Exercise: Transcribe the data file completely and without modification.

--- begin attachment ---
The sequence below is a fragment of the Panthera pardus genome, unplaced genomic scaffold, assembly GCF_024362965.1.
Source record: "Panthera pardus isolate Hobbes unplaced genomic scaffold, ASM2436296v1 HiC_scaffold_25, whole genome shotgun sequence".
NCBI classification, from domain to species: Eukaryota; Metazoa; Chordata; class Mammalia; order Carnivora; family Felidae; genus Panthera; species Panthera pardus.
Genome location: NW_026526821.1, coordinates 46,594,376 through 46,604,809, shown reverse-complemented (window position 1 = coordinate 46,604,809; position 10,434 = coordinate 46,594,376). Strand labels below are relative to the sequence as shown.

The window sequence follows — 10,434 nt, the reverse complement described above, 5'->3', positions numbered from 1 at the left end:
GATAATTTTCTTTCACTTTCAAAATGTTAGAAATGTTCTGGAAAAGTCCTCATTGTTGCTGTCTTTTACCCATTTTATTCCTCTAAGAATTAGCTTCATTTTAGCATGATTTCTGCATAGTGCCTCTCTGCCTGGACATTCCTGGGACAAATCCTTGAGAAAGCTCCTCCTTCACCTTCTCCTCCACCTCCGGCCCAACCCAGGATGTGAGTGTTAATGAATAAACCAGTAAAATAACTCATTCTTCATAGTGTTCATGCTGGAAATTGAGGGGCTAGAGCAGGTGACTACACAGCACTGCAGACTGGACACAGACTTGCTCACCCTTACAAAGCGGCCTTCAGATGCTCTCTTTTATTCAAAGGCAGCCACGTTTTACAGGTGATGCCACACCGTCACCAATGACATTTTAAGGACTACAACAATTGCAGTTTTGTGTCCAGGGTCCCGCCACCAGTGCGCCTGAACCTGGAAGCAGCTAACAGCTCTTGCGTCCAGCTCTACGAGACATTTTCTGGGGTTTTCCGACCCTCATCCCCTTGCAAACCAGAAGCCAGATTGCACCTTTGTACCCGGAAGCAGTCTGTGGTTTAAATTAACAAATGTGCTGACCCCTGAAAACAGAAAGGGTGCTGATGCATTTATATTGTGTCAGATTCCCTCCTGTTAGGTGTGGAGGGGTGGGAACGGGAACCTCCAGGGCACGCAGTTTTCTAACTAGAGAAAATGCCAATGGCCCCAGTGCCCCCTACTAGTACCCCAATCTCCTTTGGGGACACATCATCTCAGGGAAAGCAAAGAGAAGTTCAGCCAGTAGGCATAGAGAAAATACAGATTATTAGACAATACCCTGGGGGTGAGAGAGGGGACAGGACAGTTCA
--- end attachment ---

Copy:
The sequence below is a fragment of the Panthera pardus genome, unplaced genomic scaffold, assembly GCF_024362965.1.
Source record: "Panthera pardus isolate Hobbes unplaced genomic scaffold, ASM2436296v1 HiC_scaffold_25, whole genome shotgun sequence".
NCBI classification, from domain to species: Eukaryota; Metazoa; Chordata; class Mammalia; order Carnivora; family Felidae; genus Panthera; species Panthera pardus.
Genome location: NW_026526821.1, coordinates 46,594,376 through 46,604,809, shown reverse-complemented (window position 1 = coordinate 46,604,809; position 10,434 = coordinate 46,594,376). Strand labels below are relative to the sequence as shown.

The window sequence follows — 10,434 nt, the reverse complement described above, 5'->3', positions numbered from 1 at the left end:
GATAATTTTCTTTCACTTTCAAAATGTTAGAAATGTTCTGGAAAAGTCCTCATTGTTGCTGTCTTTTACCCATTTTATTCCTCTAAGAATTAGCTTCATTTTAGCATGATTTCTGCATAGTGCCTCTCTGCCTGGACATTCCTGGGACAAATCCTTGAGAAAGCTCCTCCTTCACCTTCTCCTCCACCTCCGGCCCAACCCAGGATGTGAGTGTTAATGAATAAACCAGTAAAATAACTCATTCTTCATAGTGTTCATGCTGGAAATTGAGGGGCTAGAGCAGGTGACTACACAGCACTGCAGACTGGACACAGACTTGCTCACCCTTACAAAGCGGCCTTCAGATGCTCTCTTTTATTCAAAGGCAGCCACGTTTTACAGGTGATGCCACACCGTCACCAATGACATTTTAAGGACTACAACAATTGCAGTTTTGTGTCCAGGGTCCCGCCACCAGTGCGCCTGAACCTGGAAGCAGCTAACAGCTCTTGCGTCCAGCTCTACGAGACATTTTCTGGGGTTTTCCGACCCTCATCCCCTTGCAAACCAGAAGCCAGATTGCACCTTTGTACCCGGAAGCAGTCTGTGGTTTAAATTAACAAATGTGCTGACCCCTGAAAACAGAAAGGGTGCTGATGCATTTATATTGTGTCAGATTCCCTCCTGTTAGGTGTGGAGGGGTGGGAACGGGAACCTCCAGGGCACGCAGTTTTCTAACTAGAGAAAATGCCAATGGCCCCAGTGCCCCCTACTAGTACCCCAATCTCCTTTGGGGACACATCATCTCAGGGAAAGCAAAGAGAAGTTCAGCCAGTAGGCATAGAGAAAATACAGATTATTAGACAATACCCTGGGGGTGAGAGAGGGGACAGGACAGTTCA